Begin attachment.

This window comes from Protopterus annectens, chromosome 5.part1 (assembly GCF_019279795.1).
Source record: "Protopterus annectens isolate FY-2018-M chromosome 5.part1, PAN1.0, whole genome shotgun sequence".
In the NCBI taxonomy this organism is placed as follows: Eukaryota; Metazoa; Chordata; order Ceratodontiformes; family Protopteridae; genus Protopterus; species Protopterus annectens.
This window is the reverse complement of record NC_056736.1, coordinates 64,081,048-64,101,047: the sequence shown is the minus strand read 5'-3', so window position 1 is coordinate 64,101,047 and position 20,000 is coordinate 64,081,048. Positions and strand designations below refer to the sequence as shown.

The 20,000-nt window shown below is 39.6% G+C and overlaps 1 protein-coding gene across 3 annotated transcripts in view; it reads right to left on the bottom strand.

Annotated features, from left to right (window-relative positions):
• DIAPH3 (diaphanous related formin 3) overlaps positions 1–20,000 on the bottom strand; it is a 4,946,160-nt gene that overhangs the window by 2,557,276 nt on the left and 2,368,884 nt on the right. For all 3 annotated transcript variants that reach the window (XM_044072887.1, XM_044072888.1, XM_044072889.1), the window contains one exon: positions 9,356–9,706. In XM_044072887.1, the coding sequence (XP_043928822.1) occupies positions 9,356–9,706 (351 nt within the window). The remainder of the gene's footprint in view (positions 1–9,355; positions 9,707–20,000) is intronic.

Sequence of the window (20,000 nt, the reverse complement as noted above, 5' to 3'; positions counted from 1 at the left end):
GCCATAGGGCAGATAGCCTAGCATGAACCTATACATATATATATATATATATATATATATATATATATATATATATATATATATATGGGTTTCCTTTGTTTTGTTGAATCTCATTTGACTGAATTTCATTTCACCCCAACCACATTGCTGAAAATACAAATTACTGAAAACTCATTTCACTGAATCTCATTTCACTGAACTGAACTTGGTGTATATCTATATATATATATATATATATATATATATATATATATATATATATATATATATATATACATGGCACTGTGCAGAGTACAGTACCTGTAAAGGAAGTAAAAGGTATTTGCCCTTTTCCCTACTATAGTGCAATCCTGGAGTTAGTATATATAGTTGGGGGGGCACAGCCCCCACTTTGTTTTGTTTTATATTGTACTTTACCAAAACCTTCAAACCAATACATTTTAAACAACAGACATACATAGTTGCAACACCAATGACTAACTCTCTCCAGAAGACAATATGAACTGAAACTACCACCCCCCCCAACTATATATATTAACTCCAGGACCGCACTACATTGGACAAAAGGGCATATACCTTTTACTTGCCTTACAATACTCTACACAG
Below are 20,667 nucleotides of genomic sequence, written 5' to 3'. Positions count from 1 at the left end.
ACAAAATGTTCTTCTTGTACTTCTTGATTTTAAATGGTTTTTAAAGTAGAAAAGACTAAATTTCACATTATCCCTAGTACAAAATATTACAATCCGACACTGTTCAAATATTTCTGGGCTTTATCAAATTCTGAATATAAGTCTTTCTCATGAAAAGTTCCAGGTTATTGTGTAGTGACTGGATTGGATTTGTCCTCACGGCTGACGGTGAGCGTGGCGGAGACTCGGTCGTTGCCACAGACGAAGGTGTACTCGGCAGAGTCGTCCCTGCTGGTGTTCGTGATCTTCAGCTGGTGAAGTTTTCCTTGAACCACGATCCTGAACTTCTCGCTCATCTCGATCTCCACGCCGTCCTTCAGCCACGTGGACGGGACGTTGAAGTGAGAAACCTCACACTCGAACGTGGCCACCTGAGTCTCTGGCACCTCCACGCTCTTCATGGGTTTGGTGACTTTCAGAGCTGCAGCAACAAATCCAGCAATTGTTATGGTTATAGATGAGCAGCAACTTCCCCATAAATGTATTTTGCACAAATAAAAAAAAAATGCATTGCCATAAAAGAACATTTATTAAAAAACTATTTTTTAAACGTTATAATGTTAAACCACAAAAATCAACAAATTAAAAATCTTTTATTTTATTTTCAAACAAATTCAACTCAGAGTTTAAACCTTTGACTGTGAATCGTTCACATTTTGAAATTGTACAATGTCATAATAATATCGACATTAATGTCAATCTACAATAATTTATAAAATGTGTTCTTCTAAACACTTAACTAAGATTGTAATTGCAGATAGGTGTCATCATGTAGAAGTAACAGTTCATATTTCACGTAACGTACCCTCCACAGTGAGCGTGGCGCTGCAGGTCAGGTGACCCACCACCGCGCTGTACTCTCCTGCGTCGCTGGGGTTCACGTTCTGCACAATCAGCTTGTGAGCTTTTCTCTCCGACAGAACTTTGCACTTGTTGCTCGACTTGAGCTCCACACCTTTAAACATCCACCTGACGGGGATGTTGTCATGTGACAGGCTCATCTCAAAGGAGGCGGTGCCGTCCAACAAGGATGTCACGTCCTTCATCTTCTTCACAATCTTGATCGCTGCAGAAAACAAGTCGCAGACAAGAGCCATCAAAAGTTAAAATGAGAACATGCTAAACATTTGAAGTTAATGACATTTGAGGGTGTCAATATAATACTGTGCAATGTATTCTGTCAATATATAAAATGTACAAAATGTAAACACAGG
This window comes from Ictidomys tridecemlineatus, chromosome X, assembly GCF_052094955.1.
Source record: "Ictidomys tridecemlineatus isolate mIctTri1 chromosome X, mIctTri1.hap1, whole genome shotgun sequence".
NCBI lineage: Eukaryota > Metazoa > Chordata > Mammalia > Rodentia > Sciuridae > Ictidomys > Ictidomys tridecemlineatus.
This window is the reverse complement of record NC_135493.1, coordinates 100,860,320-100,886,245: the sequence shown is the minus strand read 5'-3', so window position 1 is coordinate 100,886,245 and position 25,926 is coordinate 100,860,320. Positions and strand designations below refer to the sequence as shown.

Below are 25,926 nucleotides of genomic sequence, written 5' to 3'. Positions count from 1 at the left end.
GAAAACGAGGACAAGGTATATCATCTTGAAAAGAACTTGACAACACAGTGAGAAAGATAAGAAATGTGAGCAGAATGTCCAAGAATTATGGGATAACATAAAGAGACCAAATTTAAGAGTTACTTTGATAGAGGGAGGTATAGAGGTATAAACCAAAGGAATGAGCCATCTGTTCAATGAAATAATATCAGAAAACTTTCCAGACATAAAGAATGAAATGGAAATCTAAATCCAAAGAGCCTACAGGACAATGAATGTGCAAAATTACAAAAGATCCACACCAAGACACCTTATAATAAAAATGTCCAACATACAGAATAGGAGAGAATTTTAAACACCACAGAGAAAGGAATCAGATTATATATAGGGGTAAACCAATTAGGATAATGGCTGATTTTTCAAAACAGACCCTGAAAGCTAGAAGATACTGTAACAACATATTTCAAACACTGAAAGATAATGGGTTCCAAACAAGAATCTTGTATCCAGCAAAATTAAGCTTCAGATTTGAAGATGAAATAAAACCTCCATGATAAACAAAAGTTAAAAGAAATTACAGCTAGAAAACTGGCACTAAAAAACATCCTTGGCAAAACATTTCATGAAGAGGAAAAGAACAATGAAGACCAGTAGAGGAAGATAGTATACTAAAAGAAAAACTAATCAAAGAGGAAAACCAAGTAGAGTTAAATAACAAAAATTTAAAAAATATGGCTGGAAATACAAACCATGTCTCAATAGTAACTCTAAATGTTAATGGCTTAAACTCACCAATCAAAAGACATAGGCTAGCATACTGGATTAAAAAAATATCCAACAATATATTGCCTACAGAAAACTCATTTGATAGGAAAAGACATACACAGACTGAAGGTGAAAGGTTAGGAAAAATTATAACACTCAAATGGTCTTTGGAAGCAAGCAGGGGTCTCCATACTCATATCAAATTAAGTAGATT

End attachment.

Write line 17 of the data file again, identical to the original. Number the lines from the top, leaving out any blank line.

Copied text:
GAAAACGAGGACAAGGTATATCATCTTGAAAAGAACTTGACAACACAGTGAGAAAGATAAGAAATGTGAGCAGAATGTCCAAGAATTATGGGATAACATAAAGAGACCAAATTTAAGAGTTACTTTGATAGAGGGAGGTATAGAGGTATAAACCAAAGGAATGAGCCATCTGTTCAATGAAATAATATCAGAAAACTTTCCAGACATAAAGAATGAAATGGAAATCTAAATCCAAAGAGCCTACAGGACAATGAATGTGCAAAATTACAAAAGATCCACACCAAGACACCTTATAATAAAAATGTCCAACATACAGAATAGGAGAGAATTTTAAACACCACAGAGAAAGGAATCAGATTATATATAGGGGTAAACCAATTAGGATAATGGCTGATTTTTCAAAACAGACCCTGAAAGCTAGAAGATACTGTAACAACATATTTCAAACACTGAAAGATAATGGGTTCCAAACAAGAATCTTGTATCCAGCAAAATTAAGCTTCAGATTTGAAGATGAAATAAAACCTCCATGATAAACAAAAGTTAAAAGAAATTACAGCTAGAAAACTGGCACTAAAAAACATCCTTGGCAAAACATTTCATGAAGAGGAAAAGAACAATGAAGACCAGTAGAGGAAGATAGTATACTAAAAGAAAAACTAATCAAAGAGGAAAACCAAGTAGAGTTAAATAACAAAAATTTAAAAAATATGGCTGGAAATACAAACCATGTCTCAATAGTAACTCTAAATGTTAATGGCTTAAACTCACCAATCAAAAGACATAGGCTAGCATACTGGATTAAAAAAATATCCAACAATATATTGCCTACAGAAAACTCATTTGATAGGAAAAGACATACACAGACTGAAGGTGAAAGGTTAGGAAAAATTATAACACTCAAATGGTCTTTGGAAGCAAGCAGGGGTCTCCATACTCATATCAAATTAAGTAGATT